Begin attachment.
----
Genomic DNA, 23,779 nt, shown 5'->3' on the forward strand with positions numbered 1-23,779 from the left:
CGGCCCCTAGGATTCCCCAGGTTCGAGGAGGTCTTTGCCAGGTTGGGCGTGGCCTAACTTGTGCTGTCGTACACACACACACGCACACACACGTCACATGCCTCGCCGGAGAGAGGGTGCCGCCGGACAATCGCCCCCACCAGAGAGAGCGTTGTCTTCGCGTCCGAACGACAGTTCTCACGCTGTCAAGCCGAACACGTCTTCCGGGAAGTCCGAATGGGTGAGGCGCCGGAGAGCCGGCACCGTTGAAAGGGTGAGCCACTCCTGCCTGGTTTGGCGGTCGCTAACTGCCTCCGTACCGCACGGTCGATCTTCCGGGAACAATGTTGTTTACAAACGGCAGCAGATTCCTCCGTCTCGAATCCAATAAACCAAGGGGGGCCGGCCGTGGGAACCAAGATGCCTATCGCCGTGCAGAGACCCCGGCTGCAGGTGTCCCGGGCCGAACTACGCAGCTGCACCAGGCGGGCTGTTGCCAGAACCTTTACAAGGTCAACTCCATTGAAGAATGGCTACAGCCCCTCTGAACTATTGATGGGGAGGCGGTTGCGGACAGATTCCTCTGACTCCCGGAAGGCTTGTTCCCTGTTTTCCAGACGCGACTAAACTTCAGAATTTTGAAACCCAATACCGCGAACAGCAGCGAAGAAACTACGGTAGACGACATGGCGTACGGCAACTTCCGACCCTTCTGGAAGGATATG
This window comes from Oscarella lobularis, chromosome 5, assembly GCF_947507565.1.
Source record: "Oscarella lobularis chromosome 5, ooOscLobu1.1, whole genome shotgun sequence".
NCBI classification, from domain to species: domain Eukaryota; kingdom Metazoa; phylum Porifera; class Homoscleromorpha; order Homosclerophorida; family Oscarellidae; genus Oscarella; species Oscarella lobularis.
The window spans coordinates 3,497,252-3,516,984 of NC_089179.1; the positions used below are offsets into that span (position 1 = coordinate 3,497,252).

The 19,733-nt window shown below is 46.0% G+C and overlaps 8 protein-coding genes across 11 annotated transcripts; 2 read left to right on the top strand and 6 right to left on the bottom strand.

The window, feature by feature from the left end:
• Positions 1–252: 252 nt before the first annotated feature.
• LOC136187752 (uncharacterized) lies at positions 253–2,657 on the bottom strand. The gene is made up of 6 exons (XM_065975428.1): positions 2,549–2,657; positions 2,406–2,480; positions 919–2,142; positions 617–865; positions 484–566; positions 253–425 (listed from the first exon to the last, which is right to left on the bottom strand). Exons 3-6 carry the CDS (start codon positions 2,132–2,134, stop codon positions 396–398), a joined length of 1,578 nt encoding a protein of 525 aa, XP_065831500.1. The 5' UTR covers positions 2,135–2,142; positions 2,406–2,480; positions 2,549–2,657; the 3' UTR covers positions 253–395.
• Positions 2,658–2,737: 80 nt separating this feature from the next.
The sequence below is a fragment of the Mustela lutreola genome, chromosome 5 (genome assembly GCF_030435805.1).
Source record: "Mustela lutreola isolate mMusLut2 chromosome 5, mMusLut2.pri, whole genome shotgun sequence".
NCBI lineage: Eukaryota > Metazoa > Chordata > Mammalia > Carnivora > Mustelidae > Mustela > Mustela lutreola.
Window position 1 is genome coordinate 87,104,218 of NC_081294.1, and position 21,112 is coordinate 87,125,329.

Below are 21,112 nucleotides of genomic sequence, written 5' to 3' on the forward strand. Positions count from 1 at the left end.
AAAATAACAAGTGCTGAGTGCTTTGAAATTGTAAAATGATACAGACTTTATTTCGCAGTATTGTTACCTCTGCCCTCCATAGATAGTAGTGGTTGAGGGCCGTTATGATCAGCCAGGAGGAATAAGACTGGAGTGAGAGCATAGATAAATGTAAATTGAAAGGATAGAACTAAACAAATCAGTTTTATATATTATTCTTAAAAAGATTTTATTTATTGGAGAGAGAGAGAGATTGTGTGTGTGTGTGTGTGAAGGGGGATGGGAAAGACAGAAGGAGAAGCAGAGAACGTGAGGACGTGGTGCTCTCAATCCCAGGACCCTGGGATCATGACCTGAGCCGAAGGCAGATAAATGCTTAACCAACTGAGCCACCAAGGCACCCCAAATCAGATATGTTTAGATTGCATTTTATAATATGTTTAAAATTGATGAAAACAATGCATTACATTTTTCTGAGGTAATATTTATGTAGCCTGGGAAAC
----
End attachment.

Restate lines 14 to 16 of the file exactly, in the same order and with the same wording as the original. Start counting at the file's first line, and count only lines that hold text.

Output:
NCBI lineage: Eukaryota > Metazoa > Chordata > Mammalia > Carnivora > Mustelidae > Mustela > Mustela lutreola.
Window position 1 is genome coordinate 87,104,218 of NC_081294.1, and position 21,112 is coordinate 87,125,329.

Below are 21,112 nucleotides of genomic sequence, written 5' to 3' on the forward strand. Positions count from 1 at the left end.